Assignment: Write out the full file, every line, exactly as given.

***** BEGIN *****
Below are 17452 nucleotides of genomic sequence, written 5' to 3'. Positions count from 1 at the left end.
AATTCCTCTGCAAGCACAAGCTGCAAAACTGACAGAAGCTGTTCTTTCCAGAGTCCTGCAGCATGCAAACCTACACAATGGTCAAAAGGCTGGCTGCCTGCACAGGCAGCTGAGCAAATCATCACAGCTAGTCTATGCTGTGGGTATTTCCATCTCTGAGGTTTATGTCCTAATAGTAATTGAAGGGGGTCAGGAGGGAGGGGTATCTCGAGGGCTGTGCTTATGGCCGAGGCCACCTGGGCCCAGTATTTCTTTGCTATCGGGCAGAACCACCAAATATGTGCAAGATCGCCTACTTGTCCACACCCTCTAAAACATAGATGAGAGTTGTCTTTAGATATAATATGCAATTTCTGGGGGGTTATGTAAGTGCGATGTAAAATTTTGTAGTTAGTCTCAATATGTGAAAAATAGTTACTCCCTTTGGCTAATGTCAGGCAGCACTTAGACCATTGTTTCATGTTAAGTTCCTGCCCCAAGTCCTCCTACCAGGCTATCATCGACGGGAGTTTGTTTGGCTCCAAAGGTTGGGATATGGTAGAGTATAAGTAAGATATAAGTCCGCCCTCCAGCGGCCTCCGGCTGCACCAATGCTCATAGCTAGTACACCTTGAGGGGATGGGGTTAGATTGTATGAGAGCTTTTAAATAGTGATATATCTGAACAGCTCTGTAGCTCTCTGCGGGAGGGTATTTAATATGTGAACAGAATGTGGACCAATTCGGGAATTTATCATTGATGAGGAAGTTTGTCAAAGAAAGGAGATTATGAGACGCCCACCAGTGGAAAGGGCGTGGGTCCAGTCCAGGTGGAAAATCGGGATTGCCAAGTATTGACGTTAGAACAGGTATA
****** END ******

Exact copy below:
Below are 17452 nucleotides of genomic sequence, written 5' to 3'. Positions count from 1 at the left end.
AATTCCTCTGCAAGCACAAGCTGCAAAACTGACAGAAGCTGTTCTTTCCAGAGTCCTGCAGCATGCAAACCTACACAATGGTCAAAAGGCTGGCTGCCTGCACAGGCAGCTGAGCAAATCATCACAGCTAGTCTATGCTGTGGGTATTTCCATCTCTGAGGTTTATGTCCTAATAGTAATTGAAGGGGGTCAGGAGGGAGGGGTATCTCGAGGGCTGTGCTTATGGCCGAGGCCACCTGGGCCCAGTATTTCTTTGCTATCGGGCAGAACCACCAAATATGTGCAAGATCGCCTACTTGTCCACACCCTCTAAAACATAGATGAGAGTTGTCTTTAGATATAATATGCAATTTCTGGGGGGTTATGTAAGTGCGATGTAAAATTTTGTAGTTAGTCTCAATATGTGAAAAATAGTTACTCCCTTTGGCTAATGTCAGGCAGCACTTAGACCATTGTTTCATGTTAAGTTCCTGCCCCAAGTCCTCCTACCAGGCTATCATCGACGGGAGTTTGTTTGGCTCCAAAGGTTGGGATATGGTAGAGTATAAGTAAGATATAAGTCCGCCCTCCAGCGGCCTCCGGCTGCACCAATGCTCATAGCTAGTACACCTTGAGGGGATGGGGTTAGATTGTATGAGAGCTTTTAAATAGTGATATATCTGAACAGCTCTGTAGCTCTCTGCGGGAGGGTATTTAATATGTGAACAGAATGTGGACCAATTCGGGAATTTATCATTGATGAGGAAGTTTGTCAAAGAAAGGAGATTATGAGACGCCCACCAGTGGAAAGGGCGTGGGTCCAGTCCAGGTGGAAAATCGGGATTGCCAAGTATTGACGTTAGAACAGGTATA